top of page

Spring ahead...

Red-winged Blackbird at Battery Steele Marsh

“Spring always follows Winter” (1), and perhaps Spring is here! Michelle is witnessing it in her backyard: “A flock of Red-winged Blackbirds just arrived! For the first time this year, I'm seeing seven or eight hanging around my feeders this morning, and singing their own distinct songs. Yeah!” Others have noticed a new bird call – and it is the Red-winged Blackbird.

With our summer residents returning to build their nests and to bring a new batch of youngsters to the island, we want to introduce a new book on the topic below. Following the review we include Michael’s February bird list – so we do not forget our winter residents who have struggled with us in the cold.

Part 1: Book Review

© Cornell Laboratory of Ornithology – Macaulay Library/Deborah Arnatt

Cleverly arranged, this book "Into the Nest - Intimate Views of the Courting, Parenting, and Family Lives of Familiar Birds" (2) explains how bird behavior changes during the breeding season.

This book includes more than 30 species that we might see on the island – even in our backyards. Before jumping into the details, Section 1 describes Bird Basics 101 using easy terminology to describe bird biology.

Section 2 takes us into the lives of different bird species as they undergo their unique breeding and nesting behaviors. The writers present short and interesting narratives with an abundance of beautiful and informative photographs. Each species description includes: the nesting cycle; parenting (feeding, protection, and education); and weaning the young into the new world outside the nest. To keep the stories interesting and lively, ‘bullet’ boxes provide secrets about birds such as Herring Gull divorce rates (low), woodpecker community service, swallow soap operas, and more.

A fun book. For a daily inspirational boost, one can pick up this book and in less than five minutes, learn about a selected species. How do different bird species differ in their pursuit of life as a couple and as a parent? The photographs alone, tell the story while the narrative fills in the extra details. This book is a delightful way to learn about our favorite bird species from the Bald Eagle to the hummingbirds. The cover of the book brings you right into it – through the viewfinder of binoculars - sighting a Cedar Waxwings and young.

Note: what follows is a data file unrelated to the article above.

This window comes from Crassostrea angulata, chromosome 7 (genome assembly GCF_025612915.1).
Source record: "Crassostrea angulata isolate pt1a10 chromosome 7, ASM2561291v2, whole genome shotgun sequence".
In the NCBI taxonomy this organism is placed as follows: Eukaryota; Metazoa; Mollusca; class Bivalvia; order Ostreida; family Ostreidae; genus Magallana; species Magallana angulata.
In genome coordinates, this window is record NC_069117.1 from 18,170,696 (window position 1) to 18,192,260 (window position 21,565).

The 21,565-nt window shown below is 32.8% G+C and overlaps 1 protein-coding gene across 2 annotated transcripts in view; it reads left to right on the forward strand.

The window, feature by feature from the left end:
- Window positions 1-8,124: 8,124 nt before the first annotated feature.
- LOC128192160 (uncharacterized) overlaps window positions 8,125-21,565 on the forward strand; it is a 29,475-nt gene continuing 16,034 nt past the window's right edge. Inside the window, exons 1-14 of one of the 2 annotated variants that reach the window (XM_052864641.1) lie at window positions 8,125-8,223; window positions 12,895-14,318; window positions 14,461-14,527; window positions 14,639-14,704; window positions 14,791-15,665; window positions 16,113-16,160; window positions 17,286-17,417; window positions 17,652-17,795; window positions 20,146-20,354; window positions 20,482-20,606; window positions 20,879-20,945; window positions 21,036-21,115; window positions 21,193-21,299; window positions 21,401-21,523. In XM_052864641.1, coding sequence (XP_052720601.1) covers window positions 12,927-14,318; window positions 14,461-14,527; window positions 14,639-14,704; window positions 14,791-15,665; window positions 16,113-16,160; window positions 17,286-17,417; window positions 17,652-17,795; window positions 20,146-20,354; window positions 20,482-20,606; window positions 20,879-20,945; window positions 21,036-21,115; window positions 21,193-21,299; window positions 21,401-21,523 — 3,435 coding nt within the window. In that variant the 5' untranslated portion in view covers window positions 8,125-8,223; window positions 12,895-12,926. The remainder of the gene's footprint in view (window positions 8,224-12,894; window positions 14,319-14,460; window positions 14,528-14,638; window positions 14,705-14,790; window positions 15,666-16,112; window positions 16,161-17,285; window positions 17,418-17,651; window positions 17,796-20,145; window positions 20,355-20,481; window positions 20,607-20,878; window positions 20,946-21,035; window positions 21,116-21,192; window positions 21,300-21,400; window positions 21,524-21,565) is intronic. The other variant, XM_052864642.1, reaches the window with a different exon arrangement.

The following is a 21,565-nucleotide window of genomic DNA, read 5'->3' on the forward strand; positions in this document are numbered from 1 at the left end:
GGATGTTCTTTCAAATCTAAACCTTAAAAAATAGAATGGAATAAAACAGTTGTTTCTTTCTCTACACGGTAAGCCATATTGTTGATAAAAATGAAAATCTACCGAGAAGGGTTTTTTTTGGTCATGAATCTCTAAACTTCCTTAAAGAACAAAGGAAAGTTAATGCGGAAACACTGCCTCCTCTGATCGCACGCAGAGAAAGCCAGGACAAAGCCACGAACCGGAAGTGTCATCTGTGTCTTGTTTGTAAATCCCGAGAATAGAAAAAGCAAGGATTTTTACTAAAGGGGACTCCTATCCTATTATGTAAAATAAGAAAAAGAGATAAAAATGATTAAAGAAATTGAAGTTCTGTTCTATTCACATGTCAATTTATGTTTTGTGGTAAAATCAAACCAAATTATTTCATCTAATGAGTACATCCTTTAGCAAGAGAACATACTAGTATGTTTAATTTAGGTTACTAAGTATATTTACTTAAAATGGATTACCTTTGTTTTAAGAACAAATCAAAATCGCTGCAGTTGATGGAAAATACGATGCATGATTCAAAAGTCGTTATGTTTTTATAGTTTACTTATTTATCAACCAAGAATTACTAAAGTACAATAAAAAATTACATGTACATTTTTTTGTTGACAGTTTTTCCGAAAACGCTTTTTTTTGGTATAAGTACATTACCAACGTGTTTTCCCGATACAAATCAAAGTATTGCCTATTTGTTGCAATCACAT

A glossary is available in the Appendix, along with a species list with a brief version of the nest data, and range maps.

Other Information:

1. Claire Ottens, pers. comm.

2. A copy of this book is available in Peaks Island Library (after March 14th).

a) Book Title and Authors:

Laura Erickson and Marie Read. 2015. Into the Nest - Intimate Views of the Courting, Parenting, and Family Lives of Familiar Birds. (With support from Cornell Laboratory of Ornithology). Storey Publishing, MA.

b) Cover credits:

Design: Eight and a Half. Brooklyn, NY.

Photograph: © Cornell Laboratory of Ornithology – Macaulay Library/Deborah Arnatt.

c) Recommended by Priscilla Webster

Review and RWBB photograph by Patty Wainright

Reviewed by Michelle Brown, Marty, and Priscilla

Part 2: Michael’s Bird List

February 25, 2016

9:30 AM - 12:00 PM Comments: Electrical storm with high winds overnight; dense fog this AM; cannot see Great Diamond from Evergreen; but, no fall out, other than appearance of *SUSC's in Whitehead Passage

20 species: American Black Duck 9 Common Eider 9 Surf Scoter * 60 Large group strung out in Whitehead Passage, on rough surf, heavy fog Bufflehead 4 Hooded Merganser 1 Red-breasted Merganser 2 Common Loon 3 Red-necked Grebe 5 Herring Gull 10 Great Black-backed Gull 1 Rock Pigeon (Feral Pigeon) 1 Mourning Dove 7 Blue Jay 5 American Crow 14 Black-capped Chickadee 13 European Starling 20 Northern Cardinal 3 House Finch 6 American Goldfinch 2 House Sparrow 40

By Michael LaCombe

Welcome to

The Backshore Bird Blog


The objective of The Backshore Bird Blog is to share the wonder and diversity of bird species seen along the Peaks Island shore.

If you like birds...

take a look at our list of the 100 varieties of birds that have been spotted around the Island here. How many can you spot?

Recent Posts
bottom of page